Well, sometimes God actually does tell people such things. But he tends to share this stuff with advanced Christians, with mature followers. Not beginner Christians. Beginner Christians gotta read their bibles and follow him. Once we’ve learned to be faithful to Jesus’s teachings, God may tell us what our future lives will entail… because once we become mature, we’ve usually realized celebrity and wealth are stupid and a hassle, and either don’t mind at all when God tells us they’re not in the plan, or know how to handle it if it turns out they are.

If beginner Christians wanna skip all that self-discipline and obedience, what point is there in God telling us what he’s gonna have you do? Such people are showing him they’ll only obey him when they find it convenient. So why bother to give them assignments when they’ll second-guess and undermine God their whole lives long? Why not go with one of the billion other Christians who do trust and obey?

“But the commands in the bible are too hard.” Or they’re too out of date. Or they were nullified by Jesus. Or they don’t save (which we’ve already been through; that’s not the point!). Or whatever excuse makes it so we needn’t do them. Too many Christians honestly don’t believe Jesus when he teaches,

Matthew 11.28-30 NRSV
46 “Come to me, all you who are weary and are carrying heavy burdens, and I will give you rest. 29 Take my yoke upon you, and learn from me, for I am gentle and humble in heart, and you will find rest for your souls. 30 For my yoke is easy, and my burden is light.”

It’s not easy and light and rest, they insist; it’s so hard. Besides, wasn’t this one of the commands Jesus canceled out by his death?

Look, following Jesus can be a struggle sometimes. I won’t pretend it’s not. It’d definitely help if we lived in a culture where all our fellow Christians were likewise making the effort, and supporting and encouraging one another. But we don’t. Not even in our churches. We live among Christians who don’t give a crap about obedience. Who wanna claim all “the promises of God” for themselves (regardless of the actual context of their favorite bible promises) but ignore the fact these promises are nearly always conditional, and apply to the obedient, not the saved. I live among Americans who prize independence and individualism and being one’s own boss, who believe submission to anyone is slavery, and submission to others is socialism. When we’re caught being obedient, these people’s first reaction isn’t, “Good for you!” but “You think you’re better than me? You ain’t better than me. That’s just dead religion. I have a relationship.”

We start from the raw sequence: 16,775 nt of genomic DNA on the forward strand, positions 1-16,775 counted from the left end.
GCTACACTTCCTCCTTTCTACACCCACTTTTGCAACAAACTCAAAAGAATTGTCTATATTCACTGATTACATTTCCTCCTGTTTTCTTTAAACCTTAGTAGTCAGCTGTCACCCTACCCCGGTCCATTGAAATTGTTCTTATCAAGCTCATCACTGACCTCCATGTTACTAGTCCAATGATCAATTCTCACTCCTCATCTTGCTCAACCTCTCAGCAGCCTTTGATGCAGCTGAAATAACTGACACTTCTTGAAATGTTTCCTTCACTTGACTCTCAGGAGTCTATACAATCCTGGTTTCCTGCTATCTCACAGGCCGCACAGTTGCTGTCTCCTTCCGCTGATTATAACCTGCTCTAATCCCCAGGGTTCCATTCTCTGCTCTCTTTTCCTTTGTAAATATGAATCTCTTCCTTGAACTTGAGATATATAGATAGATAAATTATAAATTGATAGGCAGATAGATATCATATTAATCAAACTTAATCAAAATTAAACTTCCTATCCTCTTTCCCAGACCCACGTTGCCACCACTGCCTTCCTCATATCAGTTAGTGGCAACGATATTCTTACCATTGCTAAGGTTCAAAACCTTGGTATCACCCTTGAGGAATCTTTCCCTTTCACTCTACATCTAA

Ultimately all our lame excuses really mean: “I don’t consider obedience to be worth my effort. I want God, but on my terms: I want him to show up and bless me, and tell me I’m good. But I don’t want to change, don’t wanna grow, don’t wanna give up my favorite vices; actually I’d rather God gave me more of these vices. And shouldn’t he?—I’m his kid. I believe in him. Isn’t that enough? I was told it’s enough for heaven.”

And people wonder why Christians lack experiences of God.

Anyway. Six-sevenths, probably more, of Experiencing God leads up to that point—it helps make you ready to obey—but there it is. God blesses those who obey by interacting with us. You want a God-experience? Crack that bible, read Jesus’s commands, and follow them. It’s just that simple… and that hard.